Redesigning a site for an interview
Hunter Engineering, based in St. Louis, MO is a company that, “designs, manufactures and sells a wide range of passenger car and truck service equipment.” They became an established force during a time when print was king, and the web was just a young after-thought in the marketing scheme of things.
Now, they are looking to up-the-ante and provide an online experience that is up-to-date, and reaches their lofty online goals. With that said, I decided to create a mockup of what the site could look like, and I presented this during my interview process. *gasp* Bold.
What I did first
First, I organized the information that was currently on the website into buckets. Doing this helped me see what the entire home page included so that I could better understanding what items were important, and what items could be redistributed. These buckets included the following:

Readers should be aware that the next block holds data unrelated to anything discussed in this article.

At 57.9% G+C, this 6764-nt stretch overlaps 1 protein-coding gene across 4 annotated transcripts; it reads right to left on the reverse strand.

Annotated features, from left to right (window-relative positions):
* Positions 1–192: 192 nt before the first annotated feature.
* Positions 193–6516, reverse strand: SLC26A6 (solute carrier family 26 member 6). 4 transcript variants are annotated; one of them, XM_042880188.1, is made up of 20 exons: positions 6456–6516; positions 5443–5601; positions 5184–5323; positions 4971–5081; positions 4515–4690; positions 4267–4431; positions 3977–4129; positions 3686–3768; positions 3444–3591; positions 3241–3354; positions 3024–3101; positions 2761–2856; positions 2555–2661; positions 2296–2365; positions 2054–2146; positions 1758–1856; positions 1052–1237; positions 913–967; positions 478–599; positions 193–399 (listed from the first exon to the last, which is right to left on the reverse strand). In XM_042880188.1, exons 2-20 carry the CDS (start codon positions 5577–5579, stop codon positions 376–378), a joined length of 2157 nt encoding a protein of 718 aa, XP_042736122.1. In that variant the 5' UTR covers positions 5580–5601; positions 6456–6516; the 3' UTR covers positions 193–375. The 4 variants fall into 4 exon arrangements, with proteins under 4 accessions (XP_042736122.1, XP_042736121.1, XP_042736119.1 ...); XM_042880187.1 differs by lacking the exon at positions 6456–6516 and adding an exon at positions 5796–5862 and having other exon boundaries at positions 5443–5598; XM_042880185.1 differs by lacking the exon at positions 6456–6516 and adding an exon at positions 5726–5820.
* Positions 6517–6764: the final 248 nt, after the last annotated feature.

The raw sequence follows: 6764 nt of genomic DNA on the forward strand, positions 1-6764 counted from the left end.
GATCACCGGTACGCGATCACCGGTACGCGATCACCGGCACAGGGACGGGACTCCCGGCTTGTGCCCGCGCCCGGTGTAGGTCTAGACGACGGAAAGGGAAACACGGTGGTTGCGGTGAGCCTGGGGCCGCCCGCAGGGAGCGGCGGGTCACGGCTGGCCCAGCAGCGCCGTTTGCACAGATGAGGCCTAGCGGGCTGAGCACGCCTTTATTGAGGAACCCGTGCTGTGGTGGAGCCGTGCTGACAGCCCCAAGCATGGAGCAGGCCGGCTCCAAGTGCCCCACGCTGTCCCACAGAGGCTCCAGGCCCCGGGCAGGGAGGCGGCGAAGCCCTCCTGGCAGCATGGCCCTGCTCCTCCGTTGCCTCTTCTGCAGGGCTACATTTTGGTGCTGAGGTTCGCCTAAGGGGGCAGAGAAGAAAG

- Top Bar Menu
- Most Popular
- What's New
- Local Team
- Take a Class
The above buckets were sections of information organized in a manner that could be more easily digestible. My initial thoughts were that the original design was too cramped, and I received feedback from an insider that the company didn’t like the amount of buttons the site had (I agreed).
Using sections and cards to combine important information, and tackle the information hierarchy issue from a mobile first approach would greatly improve the web design. Therefore, these two points were my first design items to attack.
With that in mind, I decided to start from the top , literally— decide on the font-family, and design the navigation.
Font of choice
There were a few factors when it came to the font: I needed to find a font that was free (it’s a free mockup, c’mon), contained a good number of font weights, and that was clean, but sturdy enough to be legible on mobile devices. Those restraints lead me to use Google’s Roboto font.
The Roboto font is a new set of sans-serif font created by Google for the Android 4.0 Ice-Cream Sandwich platform. It is a nice and elegant font that renders well on high resolution screens such as your Android phones and tablets. It contains the full set of font weight (includes regular, bold, italic, and bold italic weights) and is used mainly for system apps and all Google apps.
With a solid font base, I was now ready to tackle the meat-and-potatoes.